It was my time, I guess


Saturday morning, I woke up at 3am and couldn’t get back to sleep no matter what so I did what I remember as advice from a while back and got up to do something. I have to chose wisely because if the dog wakes, I’m in trouble. So, I got on my computer to start blogging. After all, there will be two posts that come out on Sunday.

I did my regular routine and logged in and checked for updates and there wasn’t something there as an update for virus checking so I let it do its thing and flipped back to my browser to do some blogging.

About 4am, I looked at the notification tray and noticed that there was a notification so I checked it out. I was eligible for the upgrade to Windows 11. Wow.

Since the announcement of the release of Windows 11, I check daily to see if Microsoft had decided if I was eligible for the upgrade. I had run the upgrade checker and my computer was indeed eligible but not yet, apparently. I even switched to the Edge browser to see if that had any influence. Nope.

I back up regularly as a routine so I jumped at the opportunity to do the upgrade.

My time had come. I’m guessing Microsoft has logic like:

“if some.loser.is = awake@3am.EST then give it to him”

Unlike other major upgrades in the past that could take a day or two to download, I was really anticipating downloading over the fibre connection. It was quite impressive as it sped through the download. I wasn’t going to be able to get my blog posts done in time for the installation. I’d read that there would be a reboot or two during the process. I counted three and I was plopped in front of the ready screen.

It was newist looking but basically had the same details as Windows 10. I hit ENTER and was prompted for my PIN. It worked so things had carried over and I was logged in. Sort of. The desktop wallpaper was the same as my old one but it was rotated 90 degrees. This didn’t sent warm fuzzies about what was coming. Right clicking and I was able to replace it with a stock image from Microsoft. It was there that I decided that I would go pretty easy on the operating system to get started.

Later, I decided to give it another shot and load the original image and it fit into place nicely.

It’s a different approach since I normally customize the heck out of everything to make it mine and to fit into the way that I work with a computer. My default browser was still Brave but I switched to Edge just to be conservative in my approach.

Then, there was the damned taskbar that I’d read about. It does indeed look like the standard Macintosh one. It was at the bottom of the screen and the icons that were in my previous configuration were still there. Surely I could change that so I started poking around in the settings menu. There was nothing to be found although I could left align the icons if I wanted. For years now, I’ve put my taskbar on all my computer to the left of the screen. In these days of wide screens, it makes so much sense to get a little more real estate for reading on the screen. Ironically, I do it on my Macintosh but can’t do it here now. The best I could do to reclaim the real estate was to hide it.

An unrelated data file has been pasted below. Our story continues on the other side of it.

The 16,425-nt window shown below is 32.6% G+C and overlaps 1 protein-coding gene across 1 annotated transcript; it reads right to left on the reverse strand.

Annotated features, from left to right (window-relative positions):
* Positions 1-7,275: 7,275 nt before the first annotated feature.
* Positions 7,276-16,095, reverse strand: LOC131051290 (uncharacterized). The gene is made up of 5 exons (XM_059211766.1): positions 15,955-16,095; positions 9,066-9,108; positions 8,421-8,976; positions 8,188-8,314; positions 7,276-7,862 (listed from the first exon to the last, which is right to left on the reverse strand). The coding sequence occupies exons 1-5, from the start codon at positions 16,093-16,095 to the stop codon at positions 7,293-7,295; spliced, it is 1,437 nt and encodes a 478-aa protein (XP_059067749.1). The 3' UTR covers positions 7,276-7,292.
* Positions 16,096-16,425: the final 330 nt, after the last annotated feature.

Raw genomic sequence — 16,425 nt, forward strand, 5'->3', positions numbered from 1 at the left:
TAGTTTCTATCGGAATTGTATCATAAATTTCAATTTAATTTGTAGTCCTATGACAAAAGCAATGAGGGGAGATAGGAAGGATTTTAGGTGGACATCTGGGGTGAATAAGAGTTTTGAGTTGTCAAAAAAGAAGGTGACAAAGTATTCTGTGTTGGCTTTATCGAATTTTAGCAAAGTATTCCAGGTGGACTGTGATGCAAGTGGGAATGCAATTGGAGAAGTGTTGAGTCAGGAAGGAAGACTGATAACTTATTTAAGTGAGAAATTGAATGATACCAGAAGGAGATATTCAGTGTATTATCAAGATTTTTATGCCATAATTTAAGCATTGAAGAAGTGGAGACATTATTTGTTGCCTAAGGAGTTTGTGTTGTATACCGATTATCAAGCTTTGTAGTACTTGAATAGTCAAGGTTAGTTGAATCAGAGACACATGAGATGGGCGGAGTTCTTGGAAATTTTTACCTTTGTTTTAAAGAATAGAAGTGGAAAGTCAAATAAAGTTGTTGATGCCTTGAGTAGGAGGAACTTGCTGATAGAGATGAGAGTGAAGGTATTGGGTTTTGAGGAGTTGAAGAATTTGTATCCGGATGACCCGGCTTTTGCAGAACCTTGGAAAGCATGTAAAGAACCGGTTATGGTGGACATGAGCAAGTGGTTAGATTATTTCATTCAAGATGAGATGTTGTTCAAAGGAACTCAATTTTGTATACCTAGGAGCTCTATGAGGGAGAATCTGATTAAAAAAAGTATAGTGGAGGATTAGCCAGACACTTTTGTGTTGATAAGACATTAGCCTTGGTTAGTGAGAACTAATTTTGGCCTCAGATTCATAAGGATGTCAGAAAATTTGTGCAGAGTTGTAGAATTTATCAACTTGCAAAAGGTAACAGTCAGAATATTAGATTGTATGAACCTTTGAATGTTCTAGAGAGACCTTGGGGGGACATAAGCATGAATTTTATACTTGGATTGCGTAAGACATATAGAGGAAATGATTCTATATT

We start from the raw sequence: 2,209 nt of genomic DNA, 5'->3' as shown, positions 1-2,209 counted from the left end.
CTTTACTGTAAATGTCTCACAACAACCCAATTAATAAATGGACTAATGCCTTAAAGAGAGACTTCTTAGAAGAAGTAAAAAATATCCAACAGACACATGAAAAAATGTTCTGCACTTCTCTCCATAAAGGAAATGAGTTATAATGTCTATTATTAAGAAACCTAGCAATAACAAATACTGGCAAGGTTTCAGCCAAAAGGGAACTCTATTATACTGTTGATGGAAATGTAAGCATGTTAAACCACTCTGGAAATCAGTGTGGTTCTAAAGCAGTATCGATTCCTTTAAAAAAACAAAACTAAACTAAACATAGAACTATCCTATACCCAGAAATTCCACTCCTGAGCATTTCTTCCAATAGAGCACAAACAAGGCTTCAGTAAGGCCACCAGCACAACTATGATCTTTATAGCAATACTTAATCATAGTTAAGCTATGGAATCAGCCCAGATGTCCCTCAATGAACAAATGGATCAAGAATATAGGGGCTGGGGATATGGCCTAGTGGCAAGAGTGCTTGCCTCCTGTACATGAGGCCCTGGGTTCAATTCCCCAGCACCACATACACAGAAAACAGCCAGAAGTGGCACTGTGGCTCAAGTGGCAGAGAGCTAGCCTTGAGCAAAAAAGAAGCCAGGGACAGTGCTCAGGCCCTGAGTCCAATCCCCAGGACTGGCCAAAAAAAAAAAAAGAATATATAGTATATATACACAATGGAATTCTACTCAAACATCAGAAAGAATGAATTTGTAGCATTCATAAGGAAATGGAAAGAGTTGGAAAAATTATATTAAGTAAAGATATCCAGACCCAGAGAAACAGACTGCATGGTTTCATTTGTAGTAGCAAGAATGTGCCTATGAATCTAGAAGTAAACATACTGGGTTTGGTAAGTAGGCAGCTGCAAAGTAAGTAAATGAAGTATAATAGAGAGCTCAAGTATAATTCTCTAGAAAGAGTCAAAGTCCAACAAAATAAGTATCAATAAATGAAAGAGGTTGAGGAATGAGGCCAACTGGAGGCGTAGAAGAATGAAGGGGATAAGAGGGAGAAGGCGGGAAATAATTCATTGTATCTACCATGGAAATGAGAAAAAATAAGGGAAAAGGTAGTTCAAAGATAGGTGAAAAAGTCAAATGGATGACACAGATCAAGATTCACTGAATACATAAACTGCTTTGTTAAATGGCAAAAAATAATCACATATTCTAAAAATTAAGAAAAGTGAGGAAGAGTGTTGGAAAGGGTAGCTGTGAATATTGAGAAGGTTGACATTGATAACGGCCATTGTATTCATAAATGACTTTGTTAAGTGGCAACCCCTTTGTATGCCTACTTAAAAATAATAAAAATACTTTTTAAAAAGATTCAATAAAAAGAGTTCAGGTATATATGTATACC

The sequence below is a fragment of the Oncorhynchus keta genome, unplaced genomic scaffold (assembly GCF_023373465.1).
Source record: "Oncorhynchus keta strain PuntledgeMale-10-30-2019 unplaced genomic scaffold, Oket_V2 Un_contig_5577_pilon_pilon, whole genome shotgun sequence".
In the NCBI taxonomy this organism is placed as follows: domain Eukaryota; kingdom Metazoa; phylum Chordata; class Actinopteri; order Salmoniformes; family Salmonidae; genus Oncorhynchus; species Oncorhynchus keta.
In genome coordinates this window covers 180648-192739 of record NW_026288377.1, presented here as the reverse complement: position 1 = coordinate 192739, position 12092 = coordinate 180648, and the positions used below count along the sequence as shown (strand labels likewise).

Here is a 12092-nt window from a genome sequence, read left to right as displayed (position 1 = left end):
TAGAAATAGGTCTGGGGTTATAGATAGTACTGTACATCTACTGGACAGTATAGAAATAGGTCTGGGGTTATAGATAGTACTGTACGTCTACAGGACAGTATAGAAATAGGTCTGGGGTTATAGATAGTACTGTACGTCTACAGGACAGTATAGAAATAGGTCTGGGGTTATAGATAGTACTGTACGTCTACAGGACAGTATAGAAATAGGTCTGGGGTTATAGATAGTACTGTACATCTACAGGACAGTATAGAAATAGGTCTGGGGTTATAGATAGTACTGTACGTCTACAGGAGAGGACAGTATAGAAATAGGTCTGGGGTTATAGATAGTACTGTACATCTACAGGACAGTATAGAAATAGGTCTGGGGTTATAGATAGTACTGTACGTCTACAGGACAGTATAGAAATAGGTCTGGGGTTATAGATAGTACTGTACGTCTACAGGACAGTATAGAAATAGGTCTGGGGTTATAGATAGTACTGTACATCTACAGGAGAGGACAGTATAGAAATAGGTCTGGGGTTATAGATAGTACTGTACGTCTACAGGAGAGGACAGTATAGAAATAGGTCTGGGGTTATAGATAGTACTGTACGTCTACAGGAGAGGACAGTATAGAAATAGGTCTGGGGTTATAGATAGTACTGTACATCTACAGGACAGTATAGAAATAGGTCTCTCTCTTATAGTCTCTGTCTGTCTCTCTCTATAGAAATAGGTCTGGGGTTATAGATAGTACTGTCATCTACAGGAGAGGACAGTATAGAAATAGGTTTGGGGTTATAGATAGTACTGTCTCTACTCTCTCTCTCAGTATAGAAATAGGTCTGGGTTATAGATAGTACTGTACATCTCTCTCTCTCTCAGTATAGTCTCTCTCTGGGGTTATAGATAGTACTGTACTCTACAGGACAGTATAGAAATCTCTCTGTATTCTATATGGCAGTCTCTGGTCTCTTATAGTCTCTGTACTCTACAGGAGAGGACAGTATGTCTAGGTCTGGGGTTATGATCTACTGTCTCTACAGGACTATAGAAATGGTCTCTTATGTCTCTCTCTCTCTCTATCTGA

The best thing is that everything is working well except when I came to write my weekly summary of things post. There are a lot of links in there and CTRL-C / CTRL-V worked differently in Edge. In fact, the first time I tried to do it, I was prompted with a message that that the rules had changed and it was more that the link that would be copied / pasted but the entire title of the article as well. I could see the value of this but that would require some rejigging of routine here and I’m not up for that. Edge did let me change the default but CTRL-C / CTRL-V was still doing something behind the scenes to slow things down. Rather than figure it out, I switched back to the Brave browser.

Particularly with the weekly roundup post, I have two windows open for the review and then the post to the new document. I gave the new Snap feature a workout. It worked nicely on my widescreen monitor. Only a thin blue border lets you know which was active. I did lose track during the back and forth and so the “Find my cursor” feature came to my rescue.

Eventually, I got the two blog posts done, walked the dog, and then started to poke around and see what there was to see. The taskbar was indeed discomforting. It seems to be the one thing that Microsoft changes with every operating system when I start to think about it. I’ll get used to it but I sure like the simplicity of the ones that I’ve written for myself or the ones that come with Linux. After all, it’s just there to start the program.

The Settings area was intimidating. Instead of the old familiar approach, there was actually a great deal of explanation as to what would happen if you changed a setting. I smiled; you could become more computer savvy by reading things while working with your computer! My first run through basically was looking for privacy stuff. I’m not a fan of settings that let you help the developer by sending feedback when you’re doing something or something that doesn’t work right. If it’s a problem, I want to be the person who decides to communicate my lack of knowledge.

In the meantime, I’m still running kind of a “Stock” Windows 11 and quite like it. Logging in seems faster, the default widgets are interesting, the interface is familiar now that I’ve hidden the taskbar, it recognized all the things that I have attached with a problem that I’ve seen, and it just runs like an operating system should.

That’s not to say that I’m done. I have a bunch of research tucked away for when I decided to customize things.

I may end up doing a deep customization as time goes by but so far, so good.

OTR Links 11/01/2021


Posted from Diigo. The rest of my favorite links are here.